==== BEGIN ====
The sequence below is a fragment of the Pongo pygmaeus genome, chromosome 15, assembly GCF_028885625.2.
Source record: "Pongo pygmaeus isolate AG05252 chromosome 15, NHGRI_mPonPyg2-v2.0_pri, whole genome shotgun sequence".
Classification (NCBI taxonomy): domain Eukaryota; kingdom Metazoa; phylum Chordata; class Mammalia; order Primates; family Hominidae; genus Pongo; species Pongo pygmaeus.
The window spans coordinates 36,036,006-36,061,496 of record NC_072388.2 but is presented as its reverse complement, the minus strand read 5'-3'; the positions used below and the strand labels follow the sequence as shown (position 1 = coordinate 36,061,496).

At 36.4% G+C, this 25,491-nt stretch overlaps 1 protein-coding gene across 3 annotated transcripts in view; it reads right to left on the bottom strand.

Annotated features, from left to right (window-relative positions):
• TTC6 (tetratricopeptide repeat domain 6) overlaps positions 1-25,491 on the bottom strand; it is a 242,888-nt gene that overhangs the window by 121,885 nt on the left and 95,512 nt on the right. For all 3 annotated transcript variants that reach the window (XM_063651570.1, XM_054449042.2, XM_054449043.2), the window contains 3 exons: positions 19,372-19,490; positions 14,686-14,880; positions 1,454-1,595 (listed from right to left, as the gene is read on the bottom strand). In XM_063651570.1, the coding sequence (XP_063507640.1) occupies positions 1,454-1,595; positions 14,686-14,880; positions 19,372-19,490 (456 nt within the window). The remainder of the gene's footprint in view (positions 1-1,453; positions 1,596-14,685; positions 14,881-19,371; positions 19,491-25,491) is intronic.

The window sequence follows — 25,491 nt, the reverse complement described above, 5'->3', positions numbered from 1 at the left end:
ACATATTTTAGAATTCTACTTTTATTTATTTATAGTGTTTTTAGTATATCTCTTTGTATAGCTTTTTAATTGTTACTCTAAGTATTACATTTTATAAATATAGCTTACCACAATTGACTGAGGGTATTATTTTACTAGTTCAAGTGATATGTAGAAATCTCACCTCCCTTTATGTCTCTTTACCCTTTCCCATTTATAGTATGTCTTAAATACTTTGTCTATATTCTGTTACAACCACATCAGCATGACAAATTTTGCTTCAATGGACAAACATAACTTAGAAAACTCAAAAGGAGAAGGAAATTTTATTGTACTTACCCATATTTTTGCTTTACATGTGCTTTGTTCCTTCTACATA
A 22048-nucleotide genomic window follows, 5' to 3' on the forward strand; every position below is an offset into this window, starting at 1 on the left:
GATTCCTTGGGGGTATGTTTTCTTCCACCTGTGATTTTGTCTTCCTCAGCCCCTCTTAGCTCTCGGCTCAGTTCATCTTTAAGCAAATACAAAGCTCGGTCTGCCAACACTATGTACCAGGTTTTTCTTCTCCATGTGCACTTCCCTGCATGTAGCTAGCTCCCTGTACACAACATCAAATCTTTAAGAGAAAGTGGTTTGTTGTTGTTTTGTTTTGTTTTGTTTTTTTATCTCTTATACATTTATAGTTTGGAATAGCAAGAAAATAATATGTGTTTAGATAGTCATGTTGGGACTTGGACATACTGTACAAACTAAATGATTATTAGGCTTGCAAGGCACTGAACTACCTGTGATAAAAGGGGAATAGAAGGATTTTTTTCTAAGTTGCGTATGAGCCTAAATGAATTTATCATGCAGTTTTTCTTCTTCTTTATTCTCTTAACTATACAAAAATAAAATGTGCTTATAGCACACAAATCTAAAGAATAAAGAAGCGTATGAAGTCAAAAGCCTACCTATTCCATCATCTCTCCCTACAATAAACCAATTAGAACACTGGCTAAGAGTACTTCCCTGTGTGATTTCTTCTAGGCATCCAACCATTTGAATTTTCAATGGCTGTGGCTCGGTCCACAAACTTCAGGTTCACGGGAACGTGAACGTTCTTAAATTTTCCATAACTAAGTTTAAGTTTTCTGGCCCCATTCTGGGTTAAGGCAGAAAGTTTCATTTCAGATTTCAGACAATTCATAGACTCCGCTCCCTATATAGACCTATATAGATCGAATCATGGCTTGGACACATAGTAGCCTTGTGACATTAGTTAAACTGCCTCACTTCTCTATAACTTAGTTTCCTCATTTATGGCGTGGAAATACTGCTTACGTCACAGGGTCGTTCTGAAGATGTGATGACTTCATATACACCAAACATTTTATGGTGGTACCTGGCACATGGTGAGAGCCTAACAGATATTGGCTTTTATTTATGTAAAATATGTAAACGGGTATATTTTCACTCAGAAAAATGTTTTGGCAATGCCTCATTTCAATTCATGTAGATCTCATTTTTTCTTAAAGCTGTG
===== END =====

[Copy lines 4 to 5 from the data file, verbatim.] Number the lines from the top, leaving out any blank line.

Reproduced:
The window spans coordinates 36,036,006-36,061,496 of record NC_072388.2 but is presented as its reverse complement, the minus strand read 5'-3'; the positions used below and the strand labels follow the sequence as shown (position 1 = coordinate 36,061,496).

At 36.4% G+C, this 25,491-nt stretch overlaps 1 protein-coding gene across 3 annotated transcripts in view; it reads right to left on the bottom strand.